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Mayan Civilization in Modern Belizean and Guatemalan Societies

Introduction

The culture of Mayan civilization continues to exist nowadays in many parts of South America. The people of Maya have lived for almost four thousand years, stemming from the Olmecs (Carmack et al., 2016). Carmack et al. (2016) write that “the Formative period (1800 B.C.–A.D. 200) saw the origin of Mesoamerica as a distinctive cultural entity” (p. 39). Throughout their history, these people were able to achieve numerous breakthroughs that greatly benefited their society and developed a sophisticated culture.

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The echoes of the Mayan sociocultural complexity continue to attract scholars across the globe, as they are not fully studied up to today. Regions have been known to contain multiple groups with different languages, deities, and views on the world, which created an amazingly intricate ethnic diversity (Carmack et al., 2016). This made cultural traditions of people who lived there highly based on their social interactions, which led to regular conflicts, as well as interesting religious and political confluxes.

As a result of these developments, modern Mayans have a unique, diverse culture that has a strong connection to its roots and stands out from the contemporary traditions. Alas, Mayan civilization was also a subject of heavy oppression and continues to face inequality in modern times (Anderson, 2020). Some Mayans were able to preserve their culture by escaping Spanish invaders and fleeing to the remote parts of the land, which made their contribution to the modern understanding of Mayan culture even more valuable (“Maya people of Belize,” 2020). The history that led this civilization to its current place in the world did not undermine their identity, however, Mayans are currently viewed as underrepresented in many sources (Carmack et al., 2016). This notion goes as far as some historians have claimed that Mayans no longer exist, although it is not so (Leventhal et al., 2012). This essay examines the modern presence of Mayan culture and its effects on the countries of Belize and Guatemala.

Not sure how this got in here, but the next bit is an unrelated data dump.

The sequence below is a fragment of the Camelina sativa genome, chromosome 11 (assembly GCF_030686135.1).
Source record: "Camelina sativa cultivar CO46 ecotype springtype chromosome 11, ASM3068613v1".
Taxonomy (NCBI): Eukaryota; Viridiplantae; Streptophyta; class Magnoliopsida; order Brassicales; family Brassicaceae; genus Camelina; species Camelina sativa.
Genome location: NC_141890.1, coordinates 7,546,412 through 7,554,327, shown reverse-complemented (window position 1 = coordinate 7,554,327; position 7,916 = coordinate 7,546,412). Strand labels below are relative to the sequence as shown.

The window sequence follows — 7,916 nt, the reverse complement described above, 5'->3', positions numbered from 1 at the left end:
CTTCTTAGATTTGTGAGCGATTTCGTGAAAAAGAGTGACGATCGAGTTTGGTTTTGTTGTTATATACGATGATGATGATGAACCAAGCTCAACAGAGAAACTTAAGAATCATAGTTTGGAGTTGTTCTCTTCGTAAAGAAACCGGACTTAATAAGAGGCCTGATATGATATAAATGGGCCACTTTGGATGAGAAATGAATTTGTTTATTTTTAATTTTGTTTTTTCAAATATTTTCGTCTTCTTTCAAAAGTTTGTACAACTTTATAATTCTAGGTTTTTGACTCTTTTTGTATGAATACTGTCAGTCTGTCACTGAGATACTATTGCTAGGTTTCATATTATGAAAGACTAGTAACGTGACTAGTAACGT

The Life of Mayan Descendants in Modern Society

Nowadays, an overwhelming majority of Mayan descendants populate Southern Mexico, Guatemala, Belize, Honduras, and, partially, El Salvador (Anderson, 2020). While they had to adapt to the modern cultural views of their respected nations, these people did manage to retain many beliefs of their ancestors (Anderson, 2020). Their culture had to go through multiple problems in the face of globalization, government oppression, and loss of cultural identity.

The culture of Mayans is preserved via various sources, including art forms. Mayans had developed writing systems and promoted literacy long before contact with Spanish colonists (Carmack et al., 2016). This fact is reflected in the modern Mayan literature, which shows excellent fluency of forms, can be considered highly expressive and is heavily based on oral language traditions (Carmack et al., 2016). Modern Mayan art provides an insight into the views of the existing population, as its primary focus remains on the natural wonders of the world (Anderson, 2020). Moreover, the theme of ancient aspects of the Mayan civilization is very common among modern Mayan artists (Anderson, 2020). Moreover, regarding oral tradition, Carmack et al. (2016) argue that “eloquence in the spoken word, in fact, often ranks as the single most important qualification for leadership and public service” (p. 489). Mayan languages are a reflection of the diverse community that uses them, and they serve as the continuation of the culture.

There are over 30 languages that originate from Proto-Mayan origin. Several of these languages are alive in modern times, for example, there are approximately 360,000-400,000 speakers of the Q’eqchi’ language across Guatemala and Belize (Wichmann & Hull, 2009). The reason behind this prevalence of Q’eqchi’ is the fact that this group of Mayans has been more successful than others in repelling Spanish military advances (Wichmann & Hull, 2009). Many languages took a hard impact after Spanish persecutions, and their speakers were mostly assimilated, yet Q’eqchi’ remains one of the Mayan languages that have the highest number of monolingual speakers (Wichmann & Hull, 2009). The fact that Mayan languages did not go extinct is essential for cultural vitality, as the multifaceted society of Mayan people was built upon these differences, making them an integral part of their identity (Letts, 2003). This preservation is vital for the culture to persist throughout the ages, and Mayans continue to put effort into defending their legacy.